US Immigration Rally LA Calif 2010 Shutterstock
An immigration rally in Los Angeles

Immigration advocates aren't happy with what Barack Obama said Tuesday in his State of the Union speech. The president urged Congress to pass a comprehensive immigration reform bill in 2014, but his words weren’t enough for some advocacy groups.

A “disappointment” and a “call to action for immigrants” is how the National Day Laborer Organizing Network summed up Obama's SOTU speech. The group’s main point of contention is that Obama still won’t use executive action to stay deportation for the country’s millions of undocumented immigrants.

Deporting more than 1,000 people per day on average, the Obama administration has set a record level.

Pablo Alvarado, the group’s executive director, argued that if the president wants this year to be one of action, then immigration is one area where he should lead by example.

“The president has already shown that he has broad legal authority in the realm of immigration, but to date he has mostly exercised that authority poorly as part of a failed political strategy,” Alvarado said in a statement. “The hard truth is that the president has hindered instead of helped progress on immigration thus far. His actions have torn apart families and poisoned the immigration debate. His administration is about to reach an appalling record (of) 2 million deportations -- unless he reverses course.”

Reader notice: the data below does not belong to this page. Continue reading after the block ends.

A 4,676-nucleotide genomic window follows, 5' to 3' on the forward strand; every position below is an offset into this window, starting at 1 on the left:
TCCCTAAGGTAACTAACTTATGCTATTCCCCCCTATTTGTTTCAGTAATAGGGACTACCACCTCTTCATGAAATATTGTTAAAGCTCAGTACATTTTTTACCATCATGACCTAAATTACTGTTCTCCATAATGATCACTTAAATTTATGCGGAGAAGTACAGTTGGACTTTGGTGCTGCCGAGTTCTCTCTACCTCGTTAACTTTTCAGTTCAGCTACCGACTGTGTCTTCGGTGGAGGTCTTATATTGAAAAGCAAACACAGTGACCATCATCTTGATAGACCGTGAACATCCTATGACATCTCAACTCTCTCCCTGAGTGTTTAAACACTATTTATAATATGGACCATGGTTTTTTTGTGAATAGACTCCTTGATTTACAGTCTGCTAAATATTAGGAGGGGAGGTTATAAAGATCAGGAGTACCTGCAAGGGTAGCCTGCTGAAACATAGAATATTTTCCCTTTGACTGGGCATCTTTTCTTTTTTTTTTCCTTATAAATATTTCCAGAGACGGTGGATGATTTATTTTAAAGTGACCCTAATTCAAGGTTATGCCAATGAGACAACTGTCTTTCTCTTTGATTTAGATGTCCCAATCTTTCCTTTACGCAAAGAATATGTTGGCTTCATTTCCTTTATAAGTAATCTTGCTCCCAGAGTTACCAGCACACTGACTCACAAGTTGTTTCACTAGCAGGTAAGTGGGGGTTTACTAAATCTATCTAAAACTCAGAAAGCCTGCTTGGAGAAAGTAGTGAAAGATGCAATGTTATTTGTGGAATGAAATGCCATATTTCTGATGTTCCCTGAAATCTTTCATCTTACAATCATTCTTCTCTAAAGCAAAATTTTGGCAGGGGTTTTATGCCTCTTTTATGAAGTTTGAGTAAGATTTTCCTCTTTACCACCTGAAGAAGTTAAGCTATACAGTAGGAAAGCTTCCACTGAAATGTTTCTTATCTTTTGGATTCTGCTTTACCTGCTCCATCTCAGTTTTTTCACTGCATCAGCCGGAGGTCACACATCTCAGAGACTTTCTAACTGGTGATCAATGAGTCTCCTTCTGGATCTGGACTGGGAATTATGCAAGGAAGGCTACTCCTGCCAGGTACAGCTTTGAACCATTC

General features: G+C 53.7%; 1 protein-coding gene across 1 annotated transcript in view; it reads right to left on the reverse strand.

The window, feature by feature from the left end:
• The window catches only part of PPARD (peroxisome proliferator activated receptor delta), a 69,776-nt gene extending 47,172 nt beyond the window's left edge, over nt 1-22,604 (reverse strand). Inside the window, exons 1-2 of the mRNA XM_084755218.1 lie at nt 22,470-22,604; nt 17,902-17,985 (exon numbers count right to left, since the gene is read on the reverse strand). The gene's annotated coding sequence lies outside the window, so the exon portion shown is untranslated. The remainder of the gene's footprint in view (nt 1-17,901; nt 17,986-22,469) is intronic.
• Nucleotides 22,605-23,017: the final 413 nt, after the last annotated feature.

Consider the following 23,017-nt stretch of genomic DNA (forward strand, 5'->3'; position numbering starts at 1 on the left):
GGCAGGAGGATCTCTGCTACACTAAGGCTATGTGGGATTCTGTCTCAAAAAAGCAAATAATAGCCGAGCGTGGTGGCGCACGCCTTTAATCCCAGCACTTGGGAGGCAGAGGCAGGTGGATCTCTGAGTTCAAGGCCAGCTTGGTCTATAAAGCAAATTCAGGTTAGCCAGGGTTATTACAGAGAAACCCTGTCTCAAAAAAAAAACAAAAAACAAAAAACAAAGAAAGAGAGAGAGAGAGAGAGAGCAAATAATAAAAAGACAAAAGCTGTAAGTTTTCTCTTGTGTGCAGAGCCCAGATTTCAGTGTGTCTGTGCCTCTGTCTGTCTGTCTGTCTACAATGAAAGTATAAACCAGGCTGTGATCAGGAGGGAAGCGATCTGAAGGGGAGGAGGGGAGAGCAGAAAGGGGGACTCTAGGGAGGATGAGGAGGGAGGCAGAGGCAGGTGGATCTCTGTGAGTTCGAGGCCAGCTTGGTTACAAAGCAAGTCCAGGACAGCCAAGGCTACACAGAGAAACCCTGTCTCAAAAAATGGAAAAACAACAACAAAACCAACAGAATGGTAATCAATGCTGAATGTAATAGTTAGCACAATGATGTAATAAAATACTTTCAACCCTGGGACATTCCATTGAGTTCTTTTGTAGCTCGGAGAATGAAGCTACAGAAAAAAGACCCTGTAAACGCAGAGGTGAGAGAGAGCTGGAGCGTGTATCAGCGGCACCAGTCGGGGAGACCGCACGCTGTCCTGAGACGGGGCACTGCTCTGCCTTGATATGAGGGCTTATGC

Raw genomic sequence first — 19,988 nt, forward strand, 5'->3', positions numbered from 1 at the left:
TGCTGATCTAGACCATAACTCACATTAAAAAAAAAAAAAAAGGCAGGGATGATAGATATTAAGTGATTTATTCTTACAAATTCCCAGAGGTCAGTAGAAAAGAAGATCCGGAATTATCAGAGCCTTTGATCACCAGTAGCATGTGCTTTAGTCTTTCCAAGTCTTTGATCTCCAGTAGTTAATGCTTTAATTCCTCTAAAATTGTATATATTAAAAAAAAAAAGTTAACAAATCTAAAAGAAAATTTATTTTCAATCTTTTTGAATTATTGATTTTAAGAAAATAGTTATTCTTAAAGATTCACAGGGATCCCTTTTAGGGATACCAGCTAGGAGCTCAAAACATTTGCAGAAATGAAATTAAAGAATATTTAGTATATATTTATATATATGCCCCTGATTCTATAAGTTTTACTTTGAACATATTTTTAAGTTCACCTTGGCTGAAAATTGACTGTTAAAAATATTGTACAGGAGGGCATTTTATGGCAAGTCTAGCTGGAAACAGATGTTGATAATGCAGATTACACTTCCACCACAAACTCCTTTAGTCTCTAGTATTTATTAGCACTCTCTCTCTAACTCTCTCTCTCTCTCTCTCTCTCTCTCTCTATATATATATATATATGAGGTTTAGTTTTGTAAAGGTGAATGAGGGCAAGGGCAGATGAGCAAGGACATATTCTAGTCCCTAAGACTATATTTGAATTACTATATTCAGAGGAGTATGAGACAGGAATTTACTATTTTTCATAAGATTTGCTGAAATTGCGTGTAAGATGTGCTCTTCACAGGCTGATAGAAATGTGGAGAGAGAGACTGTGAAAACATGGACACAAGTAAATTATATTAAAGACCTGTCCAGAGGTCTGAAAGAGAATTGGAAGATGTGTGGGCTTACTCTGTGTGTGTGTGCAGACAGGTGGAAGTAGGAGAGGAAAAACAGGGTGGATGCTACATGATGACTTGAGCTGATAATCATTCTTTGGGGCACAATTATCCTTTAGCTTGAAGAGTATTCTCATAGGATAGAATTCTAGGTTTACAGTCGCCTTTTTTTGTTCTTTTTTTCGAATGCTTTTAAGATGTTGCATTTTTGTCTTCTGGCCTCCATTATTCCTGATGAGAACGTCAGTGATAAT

In his SOTU address Tuesday, Obama said if Congress is serious about growing the economy, then it should heed the calls of business, labor, faith leaders and other special interest groups to overhaul the system.

Reminding the joint session of Congress that Senate Republicans and Democrats have already acted, and that independent economists predicted the deficit will shrink $1 trillion in the next 20 years if immigration reform with a path to citizenship (and therefore paying taxes) is enacted, Obama encouraged lawmakers to finish the job.

“So let’s get immigration reform done this year,” he said. “Let’s get it done. It’s time.”

Eddie Carmona, director of PICO National Network’s Campaign for Citizenship, a national network of faith-based community organizations, replied that "Immigrant families need to see those words backed up with action to stop the deportation crisis that is tearing American families apart.” “In this ‘year of action,’ Americans of faith are still waiting for the president to take executive action to stop deportations,” Carmona said.

If Obama remains inactive on that front, the faith-based group has threatened its own action to make those elected accountable. It also wants a path to citizenship.

“We will not accept any solution that insists on treating immigrants as permanently lesser in our democracy,” Carmona said. “In November, Americans of faith will remember who stood with immigrant families and who stood against them. And we will vote.”